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Children in welfare system most likely to enter youth justice system: U of M study

A prisoner behind bars with hands cuffed.
A prisoner behind bars with hands cuffed. Caspar Benson/Getty Images/File

A troubling study from the University of Manitoba released today suggests one of the strongest predictors of a youth in Manitoba running into problems with the law is whether or not they’ve spent time in the child welfare system.

The study is particularly impactful in the province, given Manitoba has some 10,000 children in its care — the highest in the country, most of whom are Indigenous.

It shows that nearly one-third of children who spent any amount of time in the care of Child and Family Services (CFS) were charged with a crime between the ages of 12 and 17.

READ MORE: New Indigenous child-welfare law takes effect, but minister says change will be slow

Furthermore, by the age of 21, almost half had been charged with a criminal offence — more than had completed high school (nearly two-thirds didn’t graduate).

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It is important to note almost half of the total charges against youth in care were “administrative,” which could include breaching probation, staying out past curfew, associating with certain individuals, or drinking alcohol.

“We found a very strong association between being taken into CFS care and becoming involved in the youth criminal justice system,” said Dr. Marni Brownell,the study’s lead author and professor of community health sciences and senior research scientist at the Manitoba Centre for Health Policy (MCHP), in a news release.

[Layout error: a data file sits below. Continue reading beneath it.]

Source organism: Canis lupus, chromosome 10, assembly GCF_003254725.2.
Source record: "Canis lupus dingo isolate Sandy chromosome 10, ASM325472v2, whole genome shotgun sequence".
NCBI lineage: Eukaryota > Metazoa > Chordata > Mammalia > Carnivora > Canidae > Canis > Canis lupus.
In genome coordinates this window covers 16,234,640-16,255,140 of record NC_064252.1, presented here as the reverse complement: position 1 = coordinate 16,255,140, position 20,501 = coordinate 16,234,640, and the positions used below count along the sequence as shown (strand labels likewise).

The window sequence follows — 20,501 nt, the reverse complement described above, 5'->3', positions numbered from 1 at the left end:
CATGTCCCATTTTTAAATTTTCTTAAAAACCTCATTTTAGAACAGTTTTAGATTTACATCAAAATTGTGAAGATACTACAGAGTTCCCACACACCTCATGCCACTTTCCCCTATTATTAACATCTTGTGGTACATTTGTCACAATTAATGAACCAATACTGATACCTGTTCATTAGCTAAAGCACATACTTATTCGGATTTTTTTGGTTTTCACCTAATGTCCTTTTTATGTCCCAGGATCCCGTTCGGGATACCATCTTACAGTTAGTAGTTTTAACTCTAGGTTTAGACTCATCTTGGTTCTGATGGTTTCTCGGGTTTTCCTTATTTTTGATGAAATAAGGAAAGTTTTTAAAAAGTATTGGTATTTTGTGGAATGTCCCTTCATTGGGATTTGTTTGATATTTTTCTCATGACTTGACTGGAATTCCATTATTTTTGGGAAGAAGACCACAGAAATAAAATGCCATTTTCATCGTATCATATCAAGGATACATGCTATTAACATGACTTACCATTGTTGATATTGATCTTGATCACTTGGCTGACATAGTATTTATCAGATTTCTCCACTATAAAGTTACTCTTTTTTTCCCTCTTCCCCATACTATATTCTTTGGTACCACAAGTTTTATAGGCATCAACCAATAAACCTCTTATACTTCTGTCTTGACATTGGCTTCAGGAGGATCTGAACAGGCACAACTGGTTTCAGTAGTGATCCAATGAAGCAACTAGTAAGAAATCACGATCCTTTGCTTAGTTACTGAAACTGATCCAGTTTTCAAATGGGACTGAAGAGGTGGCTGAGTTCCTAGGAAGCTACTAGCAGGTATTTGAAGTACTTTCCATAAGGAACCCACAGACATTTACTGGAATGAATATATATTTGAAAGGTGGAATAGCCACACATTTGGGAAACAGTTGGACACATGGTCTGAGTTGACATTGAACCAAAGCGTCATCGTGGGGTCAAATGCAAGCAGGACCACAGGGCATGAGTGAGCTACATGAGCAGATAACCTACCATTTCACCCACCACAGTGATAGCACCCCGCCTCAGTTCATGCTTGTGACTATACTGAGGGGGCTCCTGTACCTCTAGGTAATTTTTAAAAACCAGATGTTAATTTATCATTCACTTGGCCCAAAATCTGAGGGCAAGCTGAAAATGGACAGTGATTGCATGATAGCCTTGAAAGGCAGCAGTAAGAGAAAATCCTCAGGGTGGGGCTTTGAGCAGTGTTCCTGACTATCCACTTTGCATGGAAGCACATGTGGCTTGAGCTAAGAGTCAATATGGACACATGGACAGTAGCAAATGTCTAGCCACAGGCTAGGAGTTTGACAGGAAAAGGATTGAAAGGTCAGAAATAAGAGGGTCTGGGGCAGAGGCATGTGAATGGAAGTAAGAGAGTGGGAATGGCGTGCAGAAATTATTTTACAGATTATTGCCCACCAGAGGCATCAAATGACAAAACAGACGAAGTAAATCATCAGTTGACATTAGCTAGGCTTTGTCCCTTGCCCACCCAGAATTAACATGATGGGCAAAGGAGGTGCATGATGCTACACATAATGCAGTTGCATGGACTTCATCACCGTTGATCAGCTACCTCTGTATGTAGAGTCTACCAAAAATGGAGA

“This does not prove that being in care causes justice system involvement. But it quantifies the substantial overlap between the two systems, which Indigenous leaders have been talking about for decades.”

Researchers focused on 18,000 anonymous Manitoba children born in 1994.

They noticed a number of variables that pointed to a stronger likelihood a child would eventually be charged with a crime, including: being male, First Nation or Metis, having a mental illness, and being in a group home as opposed to with foster parents.

READ MORE: Advocates for First Nations children, families critical of federal welfare changes

Additionally, the more times a child was taken into care, the higher the probability they would face charges.

The authors point out that “it is the barriers our society places in front of Indigenous people that put their children at risk.”

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The study points to historical and ongoing colonial policies, systemic racism, chronic underfunding of prevention and support services for Indigenous communities, and structural violence — described in the report as “policies and structures that operate to deny basic human rights to specific populations,” or deny some the resources necessary to reach their full potential.

The authors describe them as “cross-over kids,” children who were involved with both the child welfare and youth justice systems.

Compared to those who had not been involved with both systems, they were found to be more likely to have a mental illness or developmental disability, more likely to die by age 21, and more likely to be First Nation or Metis, despite First Nation children making up less than a quarter of the whole group.

The report makes a number of recommendations, which include:

  • Increase funding, supports and services to prevent children from being removed from their families and placed in care.
  • Recognize that Indigenous children are greatly over-represented in these systems because of factors that include historical and ongoing colonial policies, systemic racism, chronic underfunding of services to indigenous communities, and social determinants, such as poverty, inadequate housing, and food and water insecurity.
  • Acknowledge the resilience of Indigenous people and empower them to deliver their own services, in line with their own values and policies.
  • Continue to monitor and report on the two-system overlap and other key statistics related to child welfare and youth criminal justice.

A summary of the report can be found here.

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